Sailing Nakamal

San Jose del Cabo


Bye-bye, Cabo San Lucas

Monday 9 November – Friday 13 November

Cabo San Lucas Marina is very busy with lots of tour and fishing boat traffic, noisy with the surrounding restaurants and clubs playing loud music and expensive ($78/night), even though they have dropped their prices by about half in order to entice more sailboats. So after a few days to get our land legs back, do laundry and let someone else cook (and clean up) we headed out to San Jose del Cabo and another marina, Puerto de Cabo.


Entrance to Puerto de Cabo as seen from the rooftop infinity pool at the Hotel El Ganzo.


The rooftop see-through hot tub at Hotel El Ganzo.


It was only a 25 mile trip along the coast, and a great day for a sail. We hit the sweet spot (12-14 knots) of wind. Very peaceful.

Puerto de Cabo is cheaper ($58/night), much quieter and less touristy. There are still a lot of hotels and condos with ex-pats or winter visitors in them, but they are not near the marina. As a matter of fact, it was about a mile and a half walk across the bridge over the big ravine where the cows hang out just to get to the tourist area. One day we walked over for lunch, walked around the streets and then found the WalMart and walked around that to scout out what’s available. In all, about four and half miles of walking. My dogs were barkin’. We took a taxi back to the boat.


The Container – the restaurant at the marina is made from an old shipping container. Hopefully this is the closest I’ll ever get to one.

Wednesday we made sun shades to hang around the sides of the cockpit. Not fancy, not fitted, because you will note that my official job title (First Mate, Chief Provisioning Officer and Galley Wench) does NOT include Seamstress.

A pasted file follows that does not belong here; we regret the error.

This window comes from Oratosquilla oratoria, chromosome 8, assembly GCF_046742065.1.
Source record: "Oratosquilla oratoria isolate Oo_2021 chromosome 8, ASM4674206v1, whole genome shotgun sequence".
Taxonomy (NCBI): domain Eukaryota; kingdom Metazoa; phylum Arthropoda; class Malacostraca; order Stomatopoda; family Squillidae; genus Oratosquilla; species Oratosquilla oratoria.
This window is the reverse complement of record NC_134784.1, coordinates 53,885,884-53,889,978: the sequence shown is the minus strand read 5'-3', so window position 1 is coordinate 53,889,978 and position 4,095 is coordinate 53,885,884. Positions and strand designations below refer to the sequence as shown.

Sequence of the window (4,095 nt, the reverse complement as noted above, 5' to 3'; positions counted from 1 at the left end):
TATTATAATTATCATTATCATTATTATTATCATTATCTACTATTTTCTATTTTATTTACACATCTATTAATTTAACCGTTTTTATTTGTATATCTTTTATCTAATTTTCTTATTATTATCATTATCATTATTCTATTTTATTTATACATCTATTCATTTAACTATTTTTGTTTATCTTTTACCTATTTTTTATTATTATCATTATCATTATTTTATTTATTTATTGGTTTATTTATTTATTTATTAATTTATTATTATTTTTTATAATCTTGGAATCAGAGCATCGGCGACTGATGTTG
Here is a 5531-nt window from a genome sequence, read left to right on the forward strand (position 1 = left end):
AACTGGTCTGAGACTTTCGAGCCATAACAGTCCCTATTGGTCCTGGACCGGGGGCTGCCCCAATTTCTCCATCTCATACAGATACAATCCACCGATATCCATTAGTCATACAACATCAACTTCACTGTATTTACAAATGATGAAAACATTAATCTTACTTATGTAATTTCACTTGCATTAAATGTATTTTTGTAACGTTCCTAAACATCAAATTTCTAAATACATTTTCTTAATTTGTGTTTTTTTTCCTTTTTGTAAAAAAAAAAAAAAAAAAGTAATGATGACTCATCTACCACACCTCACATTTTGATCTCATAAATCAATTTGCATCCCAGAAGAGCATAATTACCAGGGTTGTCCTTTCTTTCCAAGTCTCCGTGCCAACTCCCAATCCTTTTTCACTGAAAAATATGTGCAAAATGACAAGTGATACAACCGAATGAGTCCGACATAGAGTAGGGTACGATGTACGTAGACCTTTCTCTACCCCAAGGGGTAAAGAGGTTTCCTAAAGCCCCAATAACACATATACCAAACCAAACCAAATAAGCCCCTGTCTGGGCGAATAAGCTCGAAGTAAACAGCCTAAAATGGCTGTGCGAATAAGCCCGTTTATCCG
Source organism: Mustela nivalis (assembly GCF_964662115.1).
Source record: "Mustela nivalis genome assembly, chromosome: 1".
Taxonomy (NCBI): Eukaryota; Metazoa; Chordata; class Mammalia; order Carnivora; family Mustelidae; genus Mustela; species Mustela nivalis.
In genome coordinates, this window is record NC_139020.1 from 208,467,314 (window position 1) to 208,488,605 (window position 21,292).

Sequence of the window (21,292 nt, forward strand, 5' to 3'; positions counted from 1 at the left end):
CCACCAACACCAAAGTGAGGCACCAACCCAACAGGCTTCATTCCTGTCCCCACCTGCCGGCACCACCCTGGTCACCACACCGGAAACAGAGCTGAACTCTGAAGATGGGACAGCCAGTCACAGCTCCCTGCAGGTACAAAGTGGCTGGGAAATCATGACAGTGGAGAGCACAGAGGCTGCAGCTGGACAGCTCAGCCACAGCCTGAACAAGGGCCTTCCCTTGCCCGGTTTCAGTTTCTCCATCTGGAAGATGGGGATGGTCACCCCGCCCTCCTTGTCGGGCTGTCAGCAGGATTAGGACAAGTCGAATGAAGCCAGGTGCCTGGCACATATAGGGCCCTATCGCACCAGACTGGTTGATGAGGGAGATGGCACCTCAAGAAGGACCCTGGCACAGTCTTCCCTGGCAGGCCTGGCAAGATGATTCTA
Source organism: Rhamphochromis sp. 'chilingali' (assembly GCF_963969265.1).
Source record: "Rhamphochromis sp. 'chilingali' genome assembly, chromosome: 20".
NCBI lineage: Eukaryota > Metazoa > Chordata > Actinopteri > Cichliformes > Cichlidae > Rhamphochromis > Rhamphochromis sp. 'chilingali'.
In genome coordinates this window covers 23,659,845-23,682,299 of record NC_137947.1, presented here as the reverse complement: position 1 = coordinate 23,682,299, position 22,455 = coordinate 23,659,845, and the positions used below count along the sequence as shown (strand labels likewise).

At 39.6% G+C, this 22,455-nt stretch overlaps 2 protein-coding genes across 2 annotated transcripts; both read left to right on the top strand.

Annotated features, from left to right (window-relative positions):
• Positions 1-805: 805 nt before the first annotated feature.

Thursday, just for kicks, we walked over for lunch again, John went to Oxxo (like a 7-11 without gas pumps) to refill his cell phone data, and I found another taxi. This time I managed in my pidgeon Spanish and the driver’s pidgeon English to agree that he would take me to the Mega Market (another big chain in Mexico), wait while I shopped, and then return me to the marina.


Marina art.

Shopping report:

  • What’s the same as the U.S. WalMarts? We went on a Tuesday. Many items were sold out and the aisles were stacked with boxes for re-stocking. Weekends must be big shopping days.
  • What’s different? There was a small booth where a woman was peeling nopales (the prickly pear leaves – you know – “Mickey Mouse” cactus). Napole is common here as a vegetable/side dish. Bet you don’t see THAT at your hometown WalMart.
  • At the Mega Market, a lot of the baggers are retirees. They work for tips only.
  • Oranges are green.



  • Eggs are kept at room temperature.
  • Most food is cheaper than in the U.S. Packaged goods that are imported from the U.S. can be very pricey. Or maybe they just seem pricey because other things are not.
  • Mexico is metric. So in addition to figuring out the peso to dollar exchange rate, I also have to calculate in my head the kilo to pound relationship to figure out if it’s a good deal or not. For example, pork chops are 79.90 pesos / kg. Yikes. (For the record, it works out to about $2.50 U.S. per pound. I got five thin-cut pork chops for just under $3. So yeah, that was a good deal. I think.)
  • There is no kale. None, nada. In Chula Vista the Albertson’s usually had three or four varieties.
  • There are no baby carrots. Just really long fat ones.
  • Celery is not common (WalMart yes, Mega Market, no).